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Mangroves facing climate change: landward migration potential in response to projected scenarios of sea level rise
Di Nitto, D.; Neukermans, G.; Koedam, N.; Defever, H.; Pattyn, F.; Kairo, J.G.; Dahdouh-Guebas, F. (2014). Mangroves facing climate change: landward migration potential in response to projected scenarios of sea level rise. Biogeosciences 11(3): 857-871. hdl.handle.net/10.5194/bg-11-857-2014
In: Gattuso, J.P.; Kesselmeier, J. (Ed.) Biogeosciences. Copernicus Publications: Göttingen. ISSN 1726-4170, more
Peer reviewed article  

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  • Di Nitto, D., more
  • Neukermans, G., more
  • Koedam, N., more
  • Defever, H.
  • Pattyn, F., more
  • Kairo, J.G., more
  • Dahdouh-Guebas, F., more

Abstract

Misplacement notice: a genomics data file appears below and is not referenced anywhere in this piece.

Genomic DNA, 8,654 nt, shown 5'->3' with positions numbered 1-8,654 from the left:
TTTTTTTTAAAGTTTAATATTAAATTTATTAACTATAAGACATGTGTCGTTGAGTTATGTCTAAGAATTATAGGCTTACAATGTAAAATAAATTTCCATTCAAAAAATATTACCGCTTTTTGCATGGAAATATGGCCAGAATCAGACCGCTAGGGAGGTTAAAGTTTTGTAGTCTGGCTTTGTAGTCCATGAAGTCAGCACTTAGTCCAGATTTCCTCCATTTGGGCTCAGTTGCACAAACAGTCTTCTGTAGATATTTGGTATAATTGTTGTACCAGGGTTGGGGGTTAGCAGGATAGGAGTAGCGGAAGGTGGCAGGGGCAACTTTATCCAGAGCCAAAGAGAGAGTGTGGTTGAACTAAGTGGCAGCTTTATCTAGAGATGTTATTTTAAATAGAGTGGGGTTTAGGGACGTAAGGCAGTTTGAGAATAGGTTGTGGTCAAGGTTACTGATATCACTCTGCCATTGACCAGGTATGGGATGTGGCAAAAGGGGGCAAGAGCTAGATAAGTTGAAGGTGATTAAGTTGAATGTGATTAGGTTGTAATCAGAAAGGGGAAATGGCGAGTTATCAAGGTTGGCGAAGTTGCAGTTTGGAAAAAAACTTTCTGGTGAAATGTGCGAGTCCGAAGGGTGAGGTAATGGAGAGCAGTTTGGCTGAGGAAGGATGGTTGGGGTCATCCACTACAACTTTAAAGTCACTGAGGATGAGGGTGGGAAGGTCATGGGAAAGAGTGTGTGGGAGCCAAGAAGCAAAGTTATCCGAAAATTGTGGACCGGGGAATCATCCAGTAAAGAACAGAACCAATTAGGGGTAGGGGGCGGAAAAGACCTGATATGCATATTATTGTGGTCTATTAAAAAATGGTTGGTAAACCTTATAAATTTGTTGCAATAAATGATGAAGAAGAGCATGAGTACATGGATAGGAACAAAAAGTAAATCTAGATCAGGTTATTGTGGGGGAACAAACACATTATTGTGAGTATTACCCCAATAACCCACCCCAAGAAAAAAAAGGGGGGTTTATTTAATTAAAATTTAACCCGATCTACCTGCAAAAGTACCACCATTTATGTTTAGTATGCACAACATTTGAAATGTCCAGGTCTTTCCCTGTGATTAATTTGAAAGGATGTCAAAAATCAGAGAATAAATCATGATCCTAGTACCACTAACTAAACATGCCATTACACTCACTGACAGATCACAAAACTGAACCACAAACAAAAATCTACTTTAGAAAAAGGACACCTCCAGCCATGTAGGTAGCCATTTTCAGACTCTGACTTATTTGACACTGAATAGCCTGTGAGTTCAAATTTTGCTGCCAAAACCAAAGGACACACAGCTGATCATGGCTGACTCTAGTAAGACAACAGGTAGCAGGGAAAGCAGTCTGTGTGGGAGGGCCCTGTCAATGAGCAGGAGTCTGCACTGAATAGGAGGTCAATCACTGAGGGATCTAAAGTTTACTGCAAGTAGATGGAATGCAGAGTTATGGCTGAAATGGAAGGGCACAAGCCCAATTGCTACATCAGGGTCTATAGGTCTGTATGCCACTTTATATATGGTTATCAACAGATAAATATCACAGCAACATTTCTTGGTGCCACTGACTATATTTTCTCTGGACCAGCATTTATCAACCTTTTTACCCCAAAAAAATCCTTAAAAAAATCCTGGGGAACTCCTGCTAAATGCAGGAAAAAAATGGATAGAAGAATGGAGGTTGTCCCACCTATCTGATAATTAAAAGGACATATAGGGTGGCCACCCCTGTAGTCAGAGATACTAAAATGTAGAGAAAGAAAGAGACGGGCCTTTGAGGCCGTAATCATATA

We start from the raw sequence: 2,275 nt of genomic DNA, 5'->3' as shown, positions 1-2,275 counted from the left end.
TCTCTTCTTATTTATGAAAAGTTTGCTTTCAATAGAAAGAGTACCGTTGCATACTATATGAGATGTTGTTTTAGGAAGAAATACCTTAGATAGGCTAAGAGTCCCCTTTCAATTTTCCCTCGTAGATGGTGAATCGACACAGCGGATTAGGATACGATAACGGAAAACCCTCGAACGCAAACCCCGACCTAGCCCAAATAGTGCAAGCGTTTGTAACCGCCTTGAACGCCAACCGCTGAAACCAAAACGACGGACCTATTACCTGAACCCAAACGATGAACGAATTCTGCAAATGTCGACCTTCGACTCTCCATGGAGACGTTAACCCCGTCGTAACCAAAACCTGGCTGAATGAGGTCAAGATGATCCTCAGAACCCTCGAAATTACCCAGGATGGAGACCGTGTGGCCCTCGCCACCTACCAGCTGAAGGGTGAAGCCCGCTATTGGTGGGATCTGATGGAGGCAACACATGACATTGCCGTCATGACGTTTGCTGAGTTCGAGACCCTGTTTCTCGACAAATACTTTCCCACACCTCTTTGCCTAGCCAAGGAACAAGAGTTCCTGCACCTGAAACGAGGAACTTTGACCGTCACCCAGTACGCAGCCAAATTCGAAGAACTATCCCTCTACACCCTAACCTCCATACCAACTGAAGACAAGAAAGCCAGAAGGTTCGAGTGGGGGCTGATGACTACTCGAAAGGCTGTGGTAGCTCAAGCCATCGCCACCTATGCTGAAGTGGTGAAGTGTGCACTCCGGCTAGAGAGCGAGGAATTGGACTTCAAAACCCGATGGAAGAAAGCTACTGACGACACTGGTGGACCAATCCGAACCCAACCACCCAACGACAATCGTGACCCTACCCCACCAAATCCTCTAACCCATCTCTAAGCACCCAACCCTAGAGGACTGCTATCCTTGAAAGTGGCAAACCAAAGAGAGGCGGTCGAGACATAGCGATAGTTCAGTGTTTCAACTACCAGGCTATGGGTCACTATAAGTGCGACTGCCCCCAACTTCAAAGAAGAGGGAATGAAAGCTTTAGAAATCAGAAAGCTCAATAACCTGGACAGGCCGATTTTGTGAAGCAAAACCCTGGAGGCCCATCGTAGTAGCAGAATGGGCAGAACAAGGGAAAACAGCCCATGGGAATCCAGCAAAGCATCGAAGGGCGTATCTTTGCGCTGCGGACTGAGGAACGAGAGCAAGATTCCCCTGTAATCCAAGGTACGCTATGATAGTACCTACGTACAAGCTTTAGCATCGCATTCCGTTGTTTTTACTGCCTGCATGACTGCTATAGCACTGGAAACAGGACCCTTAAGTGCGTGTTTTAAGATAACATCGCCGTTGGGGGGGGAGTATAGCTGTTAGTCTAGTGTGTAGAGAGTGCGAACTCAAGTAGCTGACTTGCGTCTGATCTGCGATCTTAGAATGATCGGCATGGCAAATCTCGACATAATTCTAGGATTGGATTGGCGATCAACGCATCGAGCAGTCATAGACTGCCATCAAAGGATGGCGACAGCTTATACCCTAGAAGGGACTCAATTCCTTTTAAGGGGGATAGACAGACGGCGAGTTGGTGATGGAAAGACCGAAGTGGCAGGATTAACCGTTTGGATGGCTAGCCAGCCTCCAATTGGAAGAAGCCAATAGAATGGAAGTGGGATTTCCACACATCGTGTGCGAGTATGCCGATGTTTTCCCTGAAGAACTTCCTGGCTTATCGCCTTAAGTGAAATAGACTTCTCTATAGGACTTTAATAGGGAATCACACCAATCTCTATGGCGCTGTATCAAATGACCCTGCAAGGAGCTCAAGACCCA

Mangrove forests prominently occupy an intertidal boundary position where the effects of sea level rise will be fast and well visible. This study in East Africa (Gazi Bay, Kenya) addresses the question of whether mangroves can be resilient to a rise in sea level by focusing on their potential to migrate towards landward areas. The combinatory analysis between remote sensing, DGPS-based ground truth and digital terrain models (DTM) unveils how real vegetation assemblages can shift under different projected (minimum (+9 cm), relative (+20 cm), average (+48 cm) and maximum (+88 cm)) scenarios of sea level rise (SLR). Under SLR scenarios up to 48 cm by the year 2100, the landward extension remarkably implies an area increase for each of the dominant mangrove assemblages except for Avicennia marina and Ceriops tagal, both on the landward side. On the one hand, the increase in most species in the first three scenarios, including the socio-economically most important species in this area, Rhizophora mucronata and C. tagal on the seaward side, strongly depends on the colonisation rate of these species. On the other hand, a SLR scenario of +88 cm by the year 2100 indicates that the area flooded only by equinoctial tides strongly decreases due to the topographical settings at the edge of the inhabited area. Consequently, the landward Avicennia-dominated assemblages will further decrease as a formation if they fail to adapt to a more frequent inundation. The topography is site-specific; however non-invadable areas can be typical for many mangrove settings.

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